New DUI law to take effect in Colorado
A new law that goes into effect today gives judges more guidance when it comes to sentencing someone who has been convicted of a fourth DUI.
The law addresses what The Denver Post discovered was a wide range of sentences being handed down by judges.
After reviewing cases pertaining to a state law that made a fourth DUI a felony, The Post found about 8 percent of the people convicted were not incarcerated at all. Nearly 30 percent of the cases The Denver Post looked at resulted in a prison sentence.
Assistant District Attorney Matt Karzen said the law is relevant in Routt and Moffat counties.
He recalled one case where a man pleaded guilty to a felony DUI because it potentially resulted in a lesser jail sentence under the old law.
Under the old law, Karzen said an offender could get either straight probation with no jail, two to six years in prison or probation with up to 90 days in county jail.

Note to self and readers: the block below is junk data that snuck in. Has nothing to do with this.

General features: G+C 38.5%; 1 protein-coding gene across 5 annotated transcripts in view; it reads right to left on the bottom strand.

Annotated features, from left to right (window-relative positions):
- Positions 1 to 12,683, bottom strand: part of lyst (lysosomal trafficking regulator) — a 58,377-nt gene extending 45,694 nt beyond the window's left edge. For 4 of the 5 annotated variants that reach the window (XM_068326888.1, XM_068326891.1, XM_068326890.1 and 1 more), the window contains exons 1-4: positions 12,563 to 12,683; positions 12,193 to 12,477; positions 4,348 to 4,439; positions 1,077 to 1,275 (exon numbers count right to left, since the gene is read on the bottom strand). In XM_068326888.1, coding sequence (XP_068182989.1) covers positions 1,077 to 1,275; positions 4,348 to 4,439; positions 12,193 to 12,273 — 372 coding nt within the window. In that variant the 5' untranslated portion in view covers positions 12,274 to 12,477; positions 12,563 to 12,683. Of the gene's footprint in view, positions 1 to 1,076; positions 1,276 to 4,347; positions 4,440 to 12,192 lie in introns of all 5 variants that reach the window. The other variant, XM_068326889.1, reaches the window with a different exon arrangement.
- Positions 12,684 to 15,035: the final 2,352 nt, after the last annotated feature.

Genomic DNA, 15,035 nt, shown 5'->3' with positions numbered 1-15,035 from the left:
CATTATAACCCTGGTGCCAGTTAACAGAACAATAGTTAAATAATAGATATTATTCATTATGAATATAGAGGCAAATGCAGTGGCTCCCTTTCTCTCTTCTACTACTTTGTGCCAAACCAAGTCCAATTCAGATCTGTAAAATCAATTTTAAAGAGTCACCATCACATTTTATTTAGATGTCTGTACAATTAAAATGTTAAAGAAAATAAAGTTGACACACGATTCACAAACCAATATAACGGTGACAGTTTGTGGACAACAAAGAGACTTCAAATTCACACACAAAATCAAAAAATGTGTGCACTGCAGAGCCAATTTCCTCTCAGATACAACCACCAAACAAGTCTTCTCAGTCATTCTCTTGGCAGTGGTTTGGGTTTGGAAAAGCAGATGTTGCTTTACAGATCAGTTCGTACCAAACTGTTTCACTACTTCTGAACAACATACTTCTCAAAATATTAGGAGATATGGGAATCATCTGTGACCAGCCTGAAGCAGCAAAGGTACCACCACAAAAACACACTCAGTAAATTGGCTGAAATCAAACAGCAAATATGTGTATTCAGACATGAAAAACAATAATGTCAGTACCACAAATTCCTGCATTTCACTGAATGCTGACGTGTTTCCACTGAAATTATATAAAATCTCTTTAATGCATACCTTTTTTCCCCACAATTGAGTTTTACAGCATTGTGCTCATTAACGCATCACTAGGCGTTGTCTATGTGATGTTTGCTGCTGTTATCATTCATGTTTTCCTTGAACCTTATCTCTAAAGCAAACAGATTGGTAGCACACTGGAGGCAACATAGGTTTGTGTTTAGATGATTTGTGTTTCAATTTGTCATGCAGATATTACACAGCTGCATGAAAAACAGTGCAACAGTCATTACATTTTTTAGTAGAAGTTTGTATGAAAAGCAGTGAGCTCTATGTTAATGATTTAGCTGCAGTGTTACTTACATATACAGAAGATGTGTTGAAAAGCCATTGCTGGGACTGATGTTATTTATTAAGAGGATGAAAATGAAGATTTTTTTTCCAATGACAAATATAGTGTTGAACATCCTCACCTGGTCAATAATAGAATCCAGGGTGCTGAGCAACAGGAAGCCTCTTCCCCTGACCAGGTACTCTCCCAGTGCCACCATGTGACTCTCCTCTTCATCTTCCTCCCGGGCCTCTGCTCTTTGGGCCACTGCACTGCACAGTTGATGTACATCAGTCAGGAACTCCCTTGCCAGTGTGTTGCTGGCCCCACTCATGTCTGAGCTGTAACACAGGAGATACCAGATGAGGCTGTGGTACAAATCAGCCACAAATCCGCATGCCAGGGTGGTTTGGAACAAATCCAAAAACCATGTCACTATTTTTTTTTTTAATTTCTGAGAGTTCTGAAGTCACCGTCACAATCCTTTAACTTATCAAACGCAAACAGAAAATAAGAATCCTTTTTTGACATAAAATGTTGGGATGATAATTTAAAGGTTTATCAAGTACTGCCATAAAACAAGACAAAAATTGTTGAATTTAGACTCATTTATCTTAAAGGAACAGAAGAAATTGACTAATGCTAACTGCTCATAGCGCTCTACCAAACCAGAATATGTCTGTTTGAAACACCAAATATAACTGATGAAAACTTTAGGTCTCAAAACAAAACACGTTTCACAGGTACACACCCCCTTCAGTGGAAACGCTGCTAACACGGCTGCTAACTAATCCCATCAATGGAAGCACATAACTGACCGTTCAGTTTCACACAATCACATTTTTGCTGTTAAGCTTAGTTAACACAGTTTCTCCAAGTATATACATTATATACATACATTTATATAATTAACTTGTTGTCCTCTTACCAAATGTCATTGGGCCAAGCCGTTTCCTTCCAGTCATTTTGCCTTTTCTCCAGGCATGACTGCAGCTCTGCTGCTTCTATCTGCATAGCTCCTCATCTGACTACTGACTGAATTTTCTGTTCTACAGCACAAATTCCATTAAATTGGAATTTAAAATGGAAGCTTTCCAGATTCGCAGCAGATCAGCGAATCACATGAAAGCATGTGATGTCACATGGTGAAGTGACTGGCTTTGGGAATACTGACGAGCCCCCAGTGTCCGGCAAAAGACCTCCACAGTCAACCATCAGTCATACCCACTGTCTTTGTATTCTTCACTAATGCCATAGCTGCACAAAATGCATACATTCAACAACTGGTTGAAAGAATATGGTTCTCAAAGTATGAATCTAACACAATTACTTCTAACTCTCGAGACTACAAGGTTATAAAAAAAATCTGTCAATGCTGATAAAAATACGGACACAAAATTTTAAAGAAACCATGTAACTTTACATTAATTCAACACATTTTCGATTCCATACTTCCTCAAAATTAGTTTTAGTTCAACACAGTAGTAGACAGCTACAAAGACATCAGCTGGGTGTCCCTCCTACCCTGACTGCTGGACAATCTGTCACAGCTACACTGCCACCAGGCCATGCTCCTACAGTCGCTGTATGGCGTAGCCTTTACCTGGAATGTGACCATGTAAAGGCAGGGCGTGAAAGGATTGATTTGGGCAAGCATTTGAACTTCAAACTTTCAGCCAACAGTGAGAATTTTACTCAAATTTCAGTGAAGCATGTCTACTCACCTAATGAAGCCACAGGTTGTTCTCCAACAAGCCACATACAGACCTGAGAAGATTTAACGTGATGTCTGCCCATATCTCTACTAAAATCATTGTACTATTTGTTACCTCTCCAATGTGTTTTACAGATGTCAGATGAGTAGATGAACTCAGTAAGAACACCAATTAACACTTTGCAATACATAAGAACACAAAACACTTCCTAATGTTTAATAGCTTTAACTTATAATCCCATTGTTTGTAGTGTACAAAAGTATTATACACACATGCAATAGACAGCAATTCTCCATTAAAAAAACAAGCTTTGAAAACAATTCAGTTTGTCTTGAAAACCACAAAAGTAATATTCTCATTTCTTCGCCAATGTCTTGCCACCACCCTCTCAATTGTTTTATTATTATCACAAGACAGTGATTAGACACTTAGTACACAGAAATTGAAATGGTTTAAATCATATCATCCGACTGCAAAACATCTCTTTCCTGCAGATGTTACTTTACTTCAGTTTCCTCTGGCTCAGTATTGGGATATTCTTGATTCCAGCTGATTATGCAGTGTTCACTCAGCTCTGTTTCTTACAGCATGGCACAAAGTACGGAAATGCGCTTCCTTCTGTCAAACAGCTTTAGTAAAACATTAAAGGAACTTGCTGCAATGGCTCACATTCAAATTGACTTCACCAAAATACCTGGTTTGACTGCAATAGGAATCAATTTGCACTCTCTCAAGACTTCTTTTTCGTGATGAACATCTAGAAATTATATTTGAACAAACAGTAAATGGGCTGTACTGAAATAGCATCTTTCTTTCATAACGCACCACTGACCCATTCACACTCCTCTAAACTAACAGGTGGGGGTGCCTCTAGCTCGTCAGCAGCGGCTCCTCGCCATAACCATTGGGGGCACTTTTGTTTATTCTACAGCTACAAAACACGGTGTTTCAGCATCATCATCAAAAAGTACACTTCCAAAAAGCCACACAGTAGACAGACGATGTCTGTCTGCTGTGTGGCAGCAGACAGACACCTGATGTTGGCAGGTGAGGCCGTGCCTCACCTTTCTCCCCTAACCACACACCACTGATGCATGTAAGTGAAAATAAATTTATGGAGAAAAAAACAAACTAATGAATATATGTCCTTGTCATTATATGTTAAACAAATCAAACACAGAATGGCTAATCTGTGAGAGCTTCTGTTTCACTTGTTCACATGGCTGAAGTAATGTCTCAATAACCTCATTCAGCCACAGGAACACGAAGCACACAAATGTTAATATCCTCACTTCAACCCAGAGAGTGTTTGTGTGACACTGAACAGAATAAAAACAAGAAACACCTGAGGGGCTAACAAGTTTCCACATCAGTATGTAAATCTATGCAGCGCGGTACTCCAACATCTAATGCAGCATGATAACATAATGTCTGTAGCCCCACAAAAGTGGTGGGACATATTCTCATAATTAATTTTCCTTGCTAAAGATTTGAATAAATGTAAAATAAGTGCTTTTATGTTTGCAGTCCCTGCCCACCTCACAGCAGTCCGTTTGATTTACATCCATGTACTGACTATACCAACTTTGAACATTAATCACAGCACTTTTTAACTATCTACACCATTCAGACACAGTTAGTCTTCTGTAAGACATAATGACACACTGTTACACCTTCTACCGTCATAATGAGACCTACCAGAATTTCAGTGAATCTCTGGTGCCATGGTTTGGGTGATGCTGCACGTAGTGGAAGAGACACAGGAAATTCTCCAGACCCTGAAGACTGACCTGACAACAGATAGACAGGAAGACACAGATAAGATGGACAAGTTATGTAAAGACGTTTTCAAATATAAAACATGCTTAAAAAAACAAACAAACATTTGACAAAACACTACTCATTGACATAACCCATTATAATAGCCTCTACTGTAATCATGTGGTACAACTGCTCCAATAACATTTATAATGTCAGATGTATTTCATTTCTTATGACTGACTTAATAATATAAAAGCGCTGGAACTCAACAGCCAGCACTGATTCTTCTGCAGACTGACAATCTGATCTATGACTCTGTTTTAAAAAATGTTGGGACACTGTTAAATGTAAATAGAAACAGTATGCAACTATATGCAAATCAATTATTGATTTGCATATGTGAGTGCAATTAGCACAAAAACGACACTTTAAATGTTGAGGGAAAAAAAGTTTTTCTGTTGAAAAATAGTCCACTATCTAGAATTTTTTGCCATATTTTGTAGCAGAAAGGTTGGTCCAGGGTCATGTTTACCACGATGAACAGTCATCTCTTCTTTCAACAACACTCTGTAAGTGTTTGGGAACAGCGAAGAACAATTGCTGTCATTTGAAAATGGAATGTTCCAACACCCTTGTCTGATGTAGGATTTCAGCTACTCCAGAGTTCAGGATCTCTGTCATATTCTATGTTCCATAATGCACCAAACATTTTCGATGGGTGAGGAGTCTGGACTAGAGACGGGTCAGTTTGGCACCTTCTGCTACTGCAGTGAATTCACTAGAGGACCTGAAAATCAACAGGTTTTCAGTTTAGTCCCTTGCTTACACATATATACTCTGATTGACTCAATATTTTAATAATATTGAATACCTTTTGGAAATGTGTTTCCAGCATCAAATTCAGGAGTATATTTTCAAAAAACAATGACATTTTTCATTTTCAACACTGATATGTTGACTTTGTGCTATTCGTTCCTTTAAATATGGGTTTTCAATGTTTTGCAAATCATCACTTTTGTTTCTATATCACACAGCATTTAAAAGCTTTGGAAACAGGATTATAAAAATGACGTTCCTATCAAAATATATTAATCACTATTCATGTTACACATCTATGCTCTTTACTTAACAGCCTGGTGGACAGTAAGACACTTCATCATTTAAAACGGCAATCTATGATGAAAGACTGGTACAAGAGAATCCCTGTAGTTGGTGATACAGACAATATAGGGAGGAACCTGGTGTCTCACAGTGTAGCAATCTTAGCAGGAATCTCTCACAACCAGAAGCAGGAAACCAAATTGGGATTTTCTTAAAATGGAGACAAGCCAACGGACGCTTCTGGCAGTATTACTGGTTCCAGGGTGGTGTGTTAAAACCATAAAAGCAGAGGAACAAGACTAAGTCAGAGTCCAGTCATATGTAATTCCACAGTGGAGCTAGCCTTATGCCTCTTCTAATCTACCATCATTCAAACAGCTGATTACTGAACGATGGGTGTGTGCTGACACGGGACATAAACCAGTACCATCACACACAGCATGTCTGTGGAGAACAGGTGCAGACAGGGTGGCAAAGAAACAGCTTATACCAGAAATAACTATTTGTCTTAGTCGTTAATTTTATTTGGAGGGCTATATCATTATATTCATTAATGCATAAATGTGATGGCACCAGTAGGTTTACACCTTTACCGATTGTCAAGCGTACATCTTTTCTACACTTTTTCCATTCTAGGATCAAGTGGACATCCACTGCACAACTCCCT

The updated law requires that probation must be accompanied by a county jail sentence of at least 90 days and up to 180 days.
Karzen said a judge can also sentence an offender to between 120 days and two years in county jail if the offender wants to participate in a jail alternative program like work release.
“The new statutory scheme still requires courts to consider appropriate alternative sanctions rather than the state penitentiary, which, given the addiction issues often present with repeat DUI offenders, is an important component of changing behavior and avoiding recidivism,” Karzen said. “At the same time, the new law accounts for the repeating history of DUI by requiring a significant punishment component in the form of substantial county jail over and above the incarceration generally ordered for a third DUI, which remains a misdemeanor.”
To reach Matt Stensland, call 970-871-4247, email mstensland@SteamboatToday.com or follow him on Twitter @SBTStensland.
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Steve’s Guitars will present its 1,000th consecutive live music Friday at 7:30 p.m. on Grassroots TV, featuring a special lineup of performers for the show, including luthier Wally Bacon, who owned the “shop” as Wally’s Music before Standiford bought it from him in 1993.